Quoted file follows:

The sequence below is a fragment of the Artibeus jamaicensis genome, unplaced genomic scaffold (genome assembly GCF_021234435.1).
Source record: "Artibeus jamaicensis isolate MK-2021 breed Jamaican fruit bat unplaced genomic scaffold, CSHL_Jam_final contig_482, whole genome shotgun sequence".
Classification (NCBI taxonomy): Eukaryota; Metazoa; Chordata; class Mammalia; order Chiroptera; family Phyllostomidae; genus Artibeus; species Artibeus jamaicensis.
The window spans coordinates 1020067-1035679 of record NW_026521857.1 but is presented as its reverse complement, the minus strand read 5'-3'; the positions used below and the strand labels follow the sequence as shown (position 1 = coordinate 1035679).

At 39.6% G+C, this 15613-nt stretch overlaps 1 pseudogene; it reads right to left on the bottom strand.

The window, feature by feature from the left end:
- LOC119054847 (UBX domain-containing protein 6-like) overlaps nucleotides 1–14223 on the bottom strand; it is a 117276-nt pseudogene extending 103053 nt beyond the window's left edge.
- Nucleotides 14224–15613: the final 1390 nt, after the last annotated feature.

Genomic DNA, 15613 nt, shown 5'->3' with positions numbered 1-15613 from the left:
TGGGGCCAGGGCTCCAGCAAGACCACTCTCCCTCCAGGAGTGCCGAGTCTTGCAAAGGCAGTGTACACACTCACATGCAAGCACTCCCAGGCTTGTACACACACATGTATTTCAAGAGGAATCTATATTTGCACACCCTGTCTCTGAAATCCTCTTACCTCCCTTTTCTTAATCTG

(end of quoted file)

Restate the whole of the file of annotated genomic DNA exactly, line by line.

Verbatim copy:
The sequence below is a fragment of the Artibeus jamaicensis genome, unplaced genomic scaffold (genome assembly GCF_021234435.1).
Source record: "Artibeus jamaicensis isolate MK-2021 breed Jamaican fruit bat unplaced genomic scaffold, CSHL_Jam_final contig_482, whole genome shotgun sequence".
Classification (NCBI taxonomy): Eukaryota; Metazoa; Chordata; class Mammalia; order Chiroptera; family Phyllostomidae; genus Artibeus; species Artibeus jamaicensis.
The window spans coordinates 1020067-1035679 of record NW_026521857.1 but is presented as its reverse complement, the minus strand read 5'-3'; the positions used below and the strand labels follow the sequence as shown (position 1 = coordinate 1035679).

At 39.6% G+C, this 15613-nt stretch overlaps 1 pseudogene; it reads right to left on the bottom strand.

The window, feature by feature from the left end:
- LOC119054847 (UBX domain-containing protein 6-like) overlaps nucleotides 1–14223 on the bottom strand; it is a 117276-nt pseudogene extending 103053 nt beyond the window's left edge.
- Nucleotides 14224–15613: the final 1390 nt, after the last annotated feature.

Genomic DNA, 15613 nt, shown 5'->3' with positions numbered 1-15613 from the left:
TGGGGCCAGGGCTCCAGCAAGACCACTCTCCCTCCAGGAGTGCCGAGTCTTGCAAAGGCAGTGTACACACTCACATGCAAGCACTCCCAGGCTTGTACACACACATGTATTTCAAGAGGAATCTATATTTGCACACCCTGTCTCTGAAATCCTCTTACCTCCCTTTTCTTAATCTG